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Old 08-02-2012, 03:02 AM   #1
jackboy
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Win to Linux convertors- comparison


I am aware of Vine and Crossover
Vine is free, Crossover is paid for
Are there any others out there?
Any opinions which works best?
As my use will be casual- I made up my mind to abandon Windows completely when I got to grips with Ubuntu- there are those odd occasions when......
 
Old 08-02-2012, 03:50 AM   #2
414N
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It's not Vine, it's wine. It's not a convertor, but a reimplementation of Windows API based on Unix + X + OpenGL.
You should refer to the wine appdb to make sure that the Windows applications you need to use on Linux work via wine.
 
Old 08-02-2012, 03:55 AM   #3
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Thank you 414N
For the correction to my ignorance in these matters- the fog is lifting but slowly

Coming back to Win conversion applications- any thoughts?
 
Old 08-02-2012, 06:15 AM   #4
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There is no such thing as win conversion. Wine translates on-the-fly windows system calls to Linux/X/OpenGL system calls, as mentioned by 414N. That way you are able to run _SOME_ windows executables under Linux.

Another method to have Windows programs run under Linux is to install Win on a Virtual Machine. However, this way, the complete OS will run on a VM under Linux, and the program itself will run under Windows.
 
Old 08-02-2012, 06:34 AM   #5
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A little wine is nice

The better answer is to avoid WINE and CROSSOVER (which is just wine with a lot of tuning and pre-configuration does for you by a commercial (and very good) team), and run all native applications. Although SOME applications actually run faster on Linux using Wine that they do running under Win7, many have 'issues' or run with certain features disabled. The native applications may involve a learning curve or feature shift, but should be more efficient, stable, and complete.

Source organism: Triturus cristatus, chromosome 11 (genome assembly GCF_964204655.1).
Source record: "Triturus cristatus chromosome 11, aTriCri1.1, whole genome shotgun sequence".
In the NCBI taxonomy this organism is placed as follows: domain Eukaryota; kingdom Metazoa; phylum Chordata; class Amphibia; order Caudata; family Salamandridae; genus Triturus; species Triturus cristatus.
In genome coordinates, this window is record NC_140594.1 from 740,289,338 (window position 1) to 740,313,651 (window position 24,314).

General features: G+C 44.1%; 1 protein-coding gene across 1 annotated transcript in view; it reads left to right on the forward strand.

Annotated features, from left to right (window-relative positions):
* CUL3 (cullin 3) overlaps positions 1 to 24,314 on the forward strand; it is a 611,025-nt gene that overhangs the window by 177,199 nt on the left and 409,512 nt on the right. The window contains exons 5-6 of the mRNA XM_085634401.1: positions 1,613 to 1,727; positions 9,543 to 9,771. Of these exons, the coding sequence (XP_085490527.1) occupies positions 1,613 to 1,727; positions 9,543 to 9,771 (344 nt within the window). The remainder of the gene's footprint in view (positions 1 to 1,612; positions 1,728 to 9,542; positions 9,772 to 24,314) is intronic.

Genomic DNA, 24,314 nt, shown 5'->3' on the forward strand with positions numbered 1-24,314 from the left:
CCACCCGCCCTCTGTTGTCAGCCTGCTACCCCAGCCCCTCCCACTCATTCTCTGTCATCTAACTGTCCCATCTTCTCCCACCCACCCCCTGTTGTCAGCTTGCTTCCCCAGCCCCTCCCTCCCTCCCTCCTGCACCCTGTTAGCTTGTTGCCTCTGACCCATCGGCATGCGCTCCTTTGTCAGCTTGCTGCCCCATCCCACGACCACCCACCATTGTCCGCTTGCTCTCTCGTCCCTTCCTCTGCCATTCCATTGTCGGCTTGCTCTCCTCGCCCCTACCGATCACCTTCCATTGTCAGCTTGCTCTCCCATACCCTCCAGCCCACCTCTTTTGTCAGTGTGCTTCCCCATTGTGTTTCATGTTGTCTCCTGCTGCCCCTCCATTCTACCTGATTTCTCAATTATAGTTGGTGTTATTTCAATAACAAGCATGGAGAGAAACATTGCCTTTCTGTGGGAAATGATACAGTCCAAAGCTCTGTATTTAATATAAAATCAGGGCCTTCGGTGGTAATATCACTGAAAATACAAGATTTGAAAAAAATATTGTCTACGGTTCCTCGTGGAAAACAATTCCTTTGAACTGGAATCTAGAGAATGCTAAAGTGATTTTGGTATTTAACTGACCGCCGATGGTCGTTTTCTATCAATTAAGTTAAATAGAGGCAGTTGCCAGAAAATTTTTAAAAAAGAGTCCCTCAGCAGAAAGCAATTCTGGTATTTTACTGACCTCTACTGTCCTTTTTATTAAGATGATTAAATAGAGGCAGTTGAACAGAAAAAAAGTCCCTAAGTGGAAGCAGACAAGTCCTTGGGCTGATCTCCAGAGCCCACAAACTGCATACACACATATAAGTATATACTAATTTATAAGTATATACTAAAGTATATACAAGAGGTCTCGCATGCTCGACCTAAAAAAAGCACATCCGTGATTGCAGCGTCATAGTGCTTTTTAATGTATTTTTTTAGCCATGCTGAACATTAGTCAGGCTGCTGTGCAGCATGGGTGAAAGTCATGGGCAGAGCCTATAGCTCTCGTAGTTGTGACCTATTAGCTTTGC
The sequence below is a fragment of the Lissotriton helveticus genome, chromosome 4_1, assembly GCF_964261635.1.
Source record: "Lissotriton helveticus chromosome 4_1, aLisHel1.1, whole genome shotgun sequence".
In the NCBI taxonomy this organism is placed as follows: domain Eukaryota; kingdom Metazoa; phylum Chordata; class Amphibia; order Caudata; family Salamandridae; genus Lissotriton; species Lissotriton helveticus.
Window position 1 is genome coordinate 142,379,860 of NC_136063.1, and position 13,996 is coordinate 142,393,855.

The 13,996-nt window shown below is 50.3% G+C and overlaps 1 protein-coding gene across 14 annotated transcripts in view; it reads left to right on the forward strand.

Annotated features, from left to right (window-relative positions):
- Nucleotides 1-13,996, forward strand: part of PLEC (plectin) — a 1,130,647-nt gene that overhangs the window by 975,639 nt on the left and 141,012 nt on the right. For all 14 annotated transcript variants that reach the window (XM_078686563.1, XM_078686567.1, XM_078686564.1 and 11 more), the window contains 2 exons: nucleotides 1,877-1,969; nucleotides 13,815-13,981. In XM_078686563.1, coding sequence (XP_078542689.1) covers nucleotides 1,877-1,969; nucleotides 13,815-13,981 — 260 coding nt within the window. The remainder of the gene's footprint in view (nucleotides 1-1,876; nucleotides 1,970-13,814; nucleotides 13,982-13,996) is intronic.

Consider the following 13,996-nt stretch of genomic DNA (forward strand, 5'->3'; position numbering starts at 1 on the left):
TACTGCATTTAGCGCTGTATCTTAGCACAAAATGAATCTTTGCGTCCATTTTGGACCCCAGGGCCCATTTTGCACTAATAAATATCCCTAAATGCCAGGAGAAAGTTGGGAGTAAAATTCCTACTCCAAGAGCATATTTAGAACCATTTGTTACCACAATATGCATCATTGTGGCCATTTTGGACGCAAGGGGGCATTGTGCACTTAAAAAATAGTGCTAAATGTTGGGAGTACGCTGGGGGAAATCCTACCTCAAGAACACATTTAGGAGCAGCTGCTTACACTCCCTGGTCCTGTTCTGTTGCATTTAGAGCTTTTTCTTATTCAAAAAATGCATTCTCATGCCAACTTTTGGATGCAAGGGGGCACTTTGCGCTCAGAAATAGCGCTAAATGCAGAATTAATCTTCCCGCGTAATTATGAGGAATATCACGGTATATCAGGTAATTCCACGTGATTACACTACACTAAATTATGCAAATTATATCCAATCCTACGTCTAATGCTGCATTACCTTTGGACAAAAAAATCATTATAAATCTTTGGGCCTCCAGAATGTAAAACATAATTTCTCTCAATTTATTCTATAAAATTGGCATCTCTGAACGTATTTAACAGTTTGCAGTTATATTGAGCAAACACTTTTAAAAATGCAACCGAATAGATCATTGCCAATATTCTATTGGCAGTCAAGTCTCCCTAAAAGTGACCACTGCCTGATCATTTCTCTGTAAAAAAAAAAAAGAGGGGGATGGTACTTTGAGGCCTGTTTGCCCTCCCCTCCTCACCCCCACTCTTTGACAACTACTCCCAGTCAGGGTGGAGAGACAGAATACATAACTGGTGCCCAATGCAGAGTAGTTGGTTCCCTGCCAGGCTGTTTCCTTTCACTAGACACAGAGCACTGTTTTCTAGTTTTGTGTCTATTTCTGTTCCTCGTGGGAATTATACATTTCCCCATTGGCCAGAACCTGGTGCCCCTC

Exception: outlook if you are forced into an EXCHANGE environment with HTML remote routing. When I last evaluated the software options, nothing native Linux came close.

It was not the first thing gave me a mixed love-hate feeling about Exchange.

If you have the option of using a local Exchange server with pop3 or imap enabled you can use any of several options. The mozilla set (Thunderbird with add-ons) appeals to me most, but it is not alone in that space.
 
Old 08-02-2012, 07:02 AM   #6
Randicus Draco Albus
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Quote:
Originally Posted by jackboy View Post
I made up my mind to abandon Windows completely when I got to grips with Ubuntu- there are those odd occasions when......
Then you have not made up your mind to completely abandon Windows. You are reluctant to let go. My advice is to use Linux applications. There is no need use Microsoft applications. If it is a case of you really must play games, then use Wine or Windows in a virtual machine.

At least that is my opinion.
 
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Old 08-02-2012, 07:26 AM   #7